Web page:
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Louisville officer fired for killing black teenager

A white Louisville, Ky., police officer indicted for murder in the fatal shooting of a black teenager was fired on Thursday.
Louisville police officer McKenzie Mattingly, left, comes to court in Louisville in this March photograph. Mattingly, charged with murder in the shooting death of Michael Newby, was fired on Thursday. Pat Mcdonogh / AP file
/ Source: The Associated Press

A white Louisville police officer indicted on a murder charge in the fatal shooting of a black teenager was fired Thursday.

Police Chief Robert White said McKenzie Mattingly, 31, violated the department’s use of force policy when he shot Michael Newby in January.

“Specifically, I felt that Michael Newby was not an immediate threat to the officer’s life or his physical well-being. Nor was any other person in the area clearly in immediate danger because of Newby’s actions,” White said.

Mattingly was indicted March 5 by a grand jury on charges of murder and wanton endangerment.

Mattingly, who is white, told investigators he believed Newby, 19, was carrying a concealed weapon as the two struggled over the officer’s service handgun. Police described the incident as an undercover drug buy gone awry.

The officer, who had been on paid administrative leave since the Jan. 3 shooting outside a western Louisville liquor store, has pleaded not guilty and is free on bond.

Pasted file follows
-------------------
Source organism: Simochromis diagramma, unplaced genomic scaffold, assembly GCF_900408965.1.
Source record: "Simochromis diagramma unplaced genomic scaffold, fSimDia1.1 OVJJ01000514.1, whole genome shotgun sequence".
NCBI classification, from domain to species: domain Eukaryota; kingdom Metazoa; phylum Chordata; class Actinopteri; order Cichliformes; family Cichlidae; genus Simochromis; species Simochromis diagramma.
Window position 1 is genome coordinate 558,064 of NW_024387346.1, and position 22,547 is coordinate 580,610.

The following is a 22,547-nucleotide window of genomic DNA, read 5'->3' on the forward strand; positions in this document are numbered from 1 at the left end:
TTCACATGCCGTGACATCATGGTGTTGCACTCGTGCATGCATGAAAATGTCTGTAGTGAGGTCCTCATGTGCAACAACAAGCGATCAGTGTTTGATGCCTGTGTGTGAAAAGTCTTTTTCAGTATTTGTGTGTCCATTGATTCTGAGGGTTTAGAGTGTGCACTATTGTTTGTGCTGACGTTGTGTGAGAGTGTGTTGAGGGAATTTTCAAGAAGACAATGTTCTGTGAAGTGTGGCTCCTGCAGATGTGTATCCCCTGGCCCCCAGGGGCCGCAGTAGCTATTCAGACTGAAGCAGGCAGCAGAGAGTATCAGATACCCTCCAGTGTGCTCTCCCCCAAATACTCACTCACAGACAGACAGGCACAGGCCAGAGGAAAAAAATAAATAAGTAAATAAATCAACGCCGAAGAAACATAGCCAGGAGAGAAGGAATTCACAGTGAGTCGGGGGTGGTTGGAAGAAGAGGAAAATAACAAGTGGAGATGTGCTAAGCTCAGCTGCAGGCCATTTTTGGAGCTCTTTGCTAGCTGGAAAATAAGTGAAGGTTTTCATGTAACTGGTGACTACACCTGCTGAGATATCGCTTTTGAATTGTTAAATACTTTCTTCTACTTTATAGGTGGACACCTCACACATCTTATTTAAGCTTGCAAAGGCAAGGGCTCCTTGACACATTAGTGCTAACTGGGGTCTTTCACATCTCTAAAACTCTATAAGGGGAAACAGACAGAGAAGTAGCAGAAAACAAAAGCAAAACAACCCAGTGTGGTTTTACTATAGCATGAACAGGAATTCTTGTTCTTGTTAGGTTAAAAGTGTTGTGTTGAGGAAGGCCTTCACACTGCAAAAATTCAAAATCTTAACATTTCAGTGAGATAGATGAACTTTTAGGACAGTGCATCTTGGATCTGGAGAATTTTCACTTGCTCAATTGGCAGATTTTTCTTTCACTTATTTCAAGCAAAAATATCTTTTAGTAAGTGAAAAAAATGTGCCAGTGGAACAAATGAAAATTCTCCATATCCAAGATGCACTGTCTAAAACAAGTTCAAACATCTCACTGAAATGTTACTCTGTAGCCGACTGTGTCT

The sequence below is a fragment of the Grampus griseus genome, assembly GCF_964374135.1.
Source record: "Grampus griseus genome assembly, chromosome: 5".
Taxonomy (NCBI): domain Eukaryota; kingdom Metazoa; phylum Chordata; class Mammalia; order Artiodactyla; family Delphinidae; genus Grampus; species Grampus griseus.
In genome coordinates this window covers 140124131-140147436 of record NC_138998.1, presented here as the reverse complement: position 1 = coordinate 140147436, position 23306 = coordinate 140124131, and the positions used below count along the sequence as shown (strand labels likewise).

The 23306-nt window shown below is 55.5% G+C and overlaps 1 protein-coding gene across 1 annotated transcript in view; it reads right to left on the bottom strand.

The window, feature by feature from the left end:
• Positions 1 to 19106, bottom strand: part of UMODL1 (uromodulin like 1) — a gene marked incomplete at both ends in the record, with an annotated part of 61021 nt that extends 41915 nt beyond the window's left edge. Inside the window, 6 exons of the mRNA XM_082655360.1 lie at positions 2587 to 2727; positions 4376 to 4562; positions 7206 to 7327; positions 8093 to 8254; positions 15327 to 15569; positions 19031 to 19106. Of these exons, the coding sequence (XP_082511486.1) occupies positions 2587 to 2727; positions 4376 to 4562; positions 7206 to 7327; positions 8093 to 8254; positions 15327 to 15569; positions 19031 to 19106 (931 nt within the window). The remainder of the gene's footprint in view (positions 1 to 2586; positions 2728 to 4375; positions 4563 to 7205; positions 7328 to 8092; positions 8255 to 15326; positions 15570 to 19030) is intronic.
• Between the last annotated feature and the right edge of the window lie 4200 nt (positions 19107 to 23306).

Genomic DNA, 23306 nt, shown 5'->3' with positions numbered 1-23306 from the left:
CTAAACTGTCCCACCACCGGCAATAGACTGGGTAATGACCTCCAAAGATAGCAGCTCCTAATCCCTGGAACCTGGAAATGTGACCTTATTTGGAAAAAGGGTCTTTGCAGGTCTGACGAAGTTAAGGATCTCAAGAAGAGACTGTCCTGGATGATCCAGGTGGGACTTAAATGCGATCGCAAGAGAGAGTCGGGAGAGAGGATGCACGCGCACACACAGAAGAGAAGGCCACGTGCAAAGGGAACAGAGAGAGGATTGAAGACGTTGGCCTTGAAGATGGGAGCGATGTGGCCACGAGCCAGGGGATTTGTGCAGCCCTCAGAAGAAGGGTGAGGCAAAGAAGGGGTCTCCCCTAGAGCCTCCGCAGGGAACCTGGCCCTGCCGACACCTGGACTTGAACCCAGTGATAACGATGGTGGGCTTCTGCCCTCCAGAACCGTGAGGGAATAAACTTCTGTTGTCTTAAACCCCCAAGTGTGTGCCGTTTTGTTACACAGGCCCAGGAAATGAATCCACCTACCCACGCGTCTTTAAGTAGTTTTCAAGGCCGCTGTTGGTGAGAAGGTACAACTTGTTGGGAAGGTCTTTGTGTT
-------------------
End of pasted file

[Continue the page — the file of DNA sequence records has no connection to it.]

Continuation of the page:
Seventh killing in five years
Newby was the seventh black man killed by police in the past five years in Louisville. His death prompted a series of protests.

“We felt that this was the right decision,” said the Rev. Louis Coleman, a protest organizer.

Steve Schroering, Mattingly’s attorney in the criminal case, said he was disappointed with White’s decision.

“In light of the true facts of the case, the decision is pitiful. But in light of the political environment, it was predictable,” Schroering said. He declined to comment further.

“I think there are very solid indications that (Mattingly) feared for his life,” said a supporter, Lukas Dwelly.

A spokesman for the Fraternal Order of Police called Mattingly’s firing premature, and said the union would file an appeal after the criminal case has ended.

Newby’s mother filed a federal lawsuit last month claiming her son’s civil rights were violated. She is seeking $5 million in damages.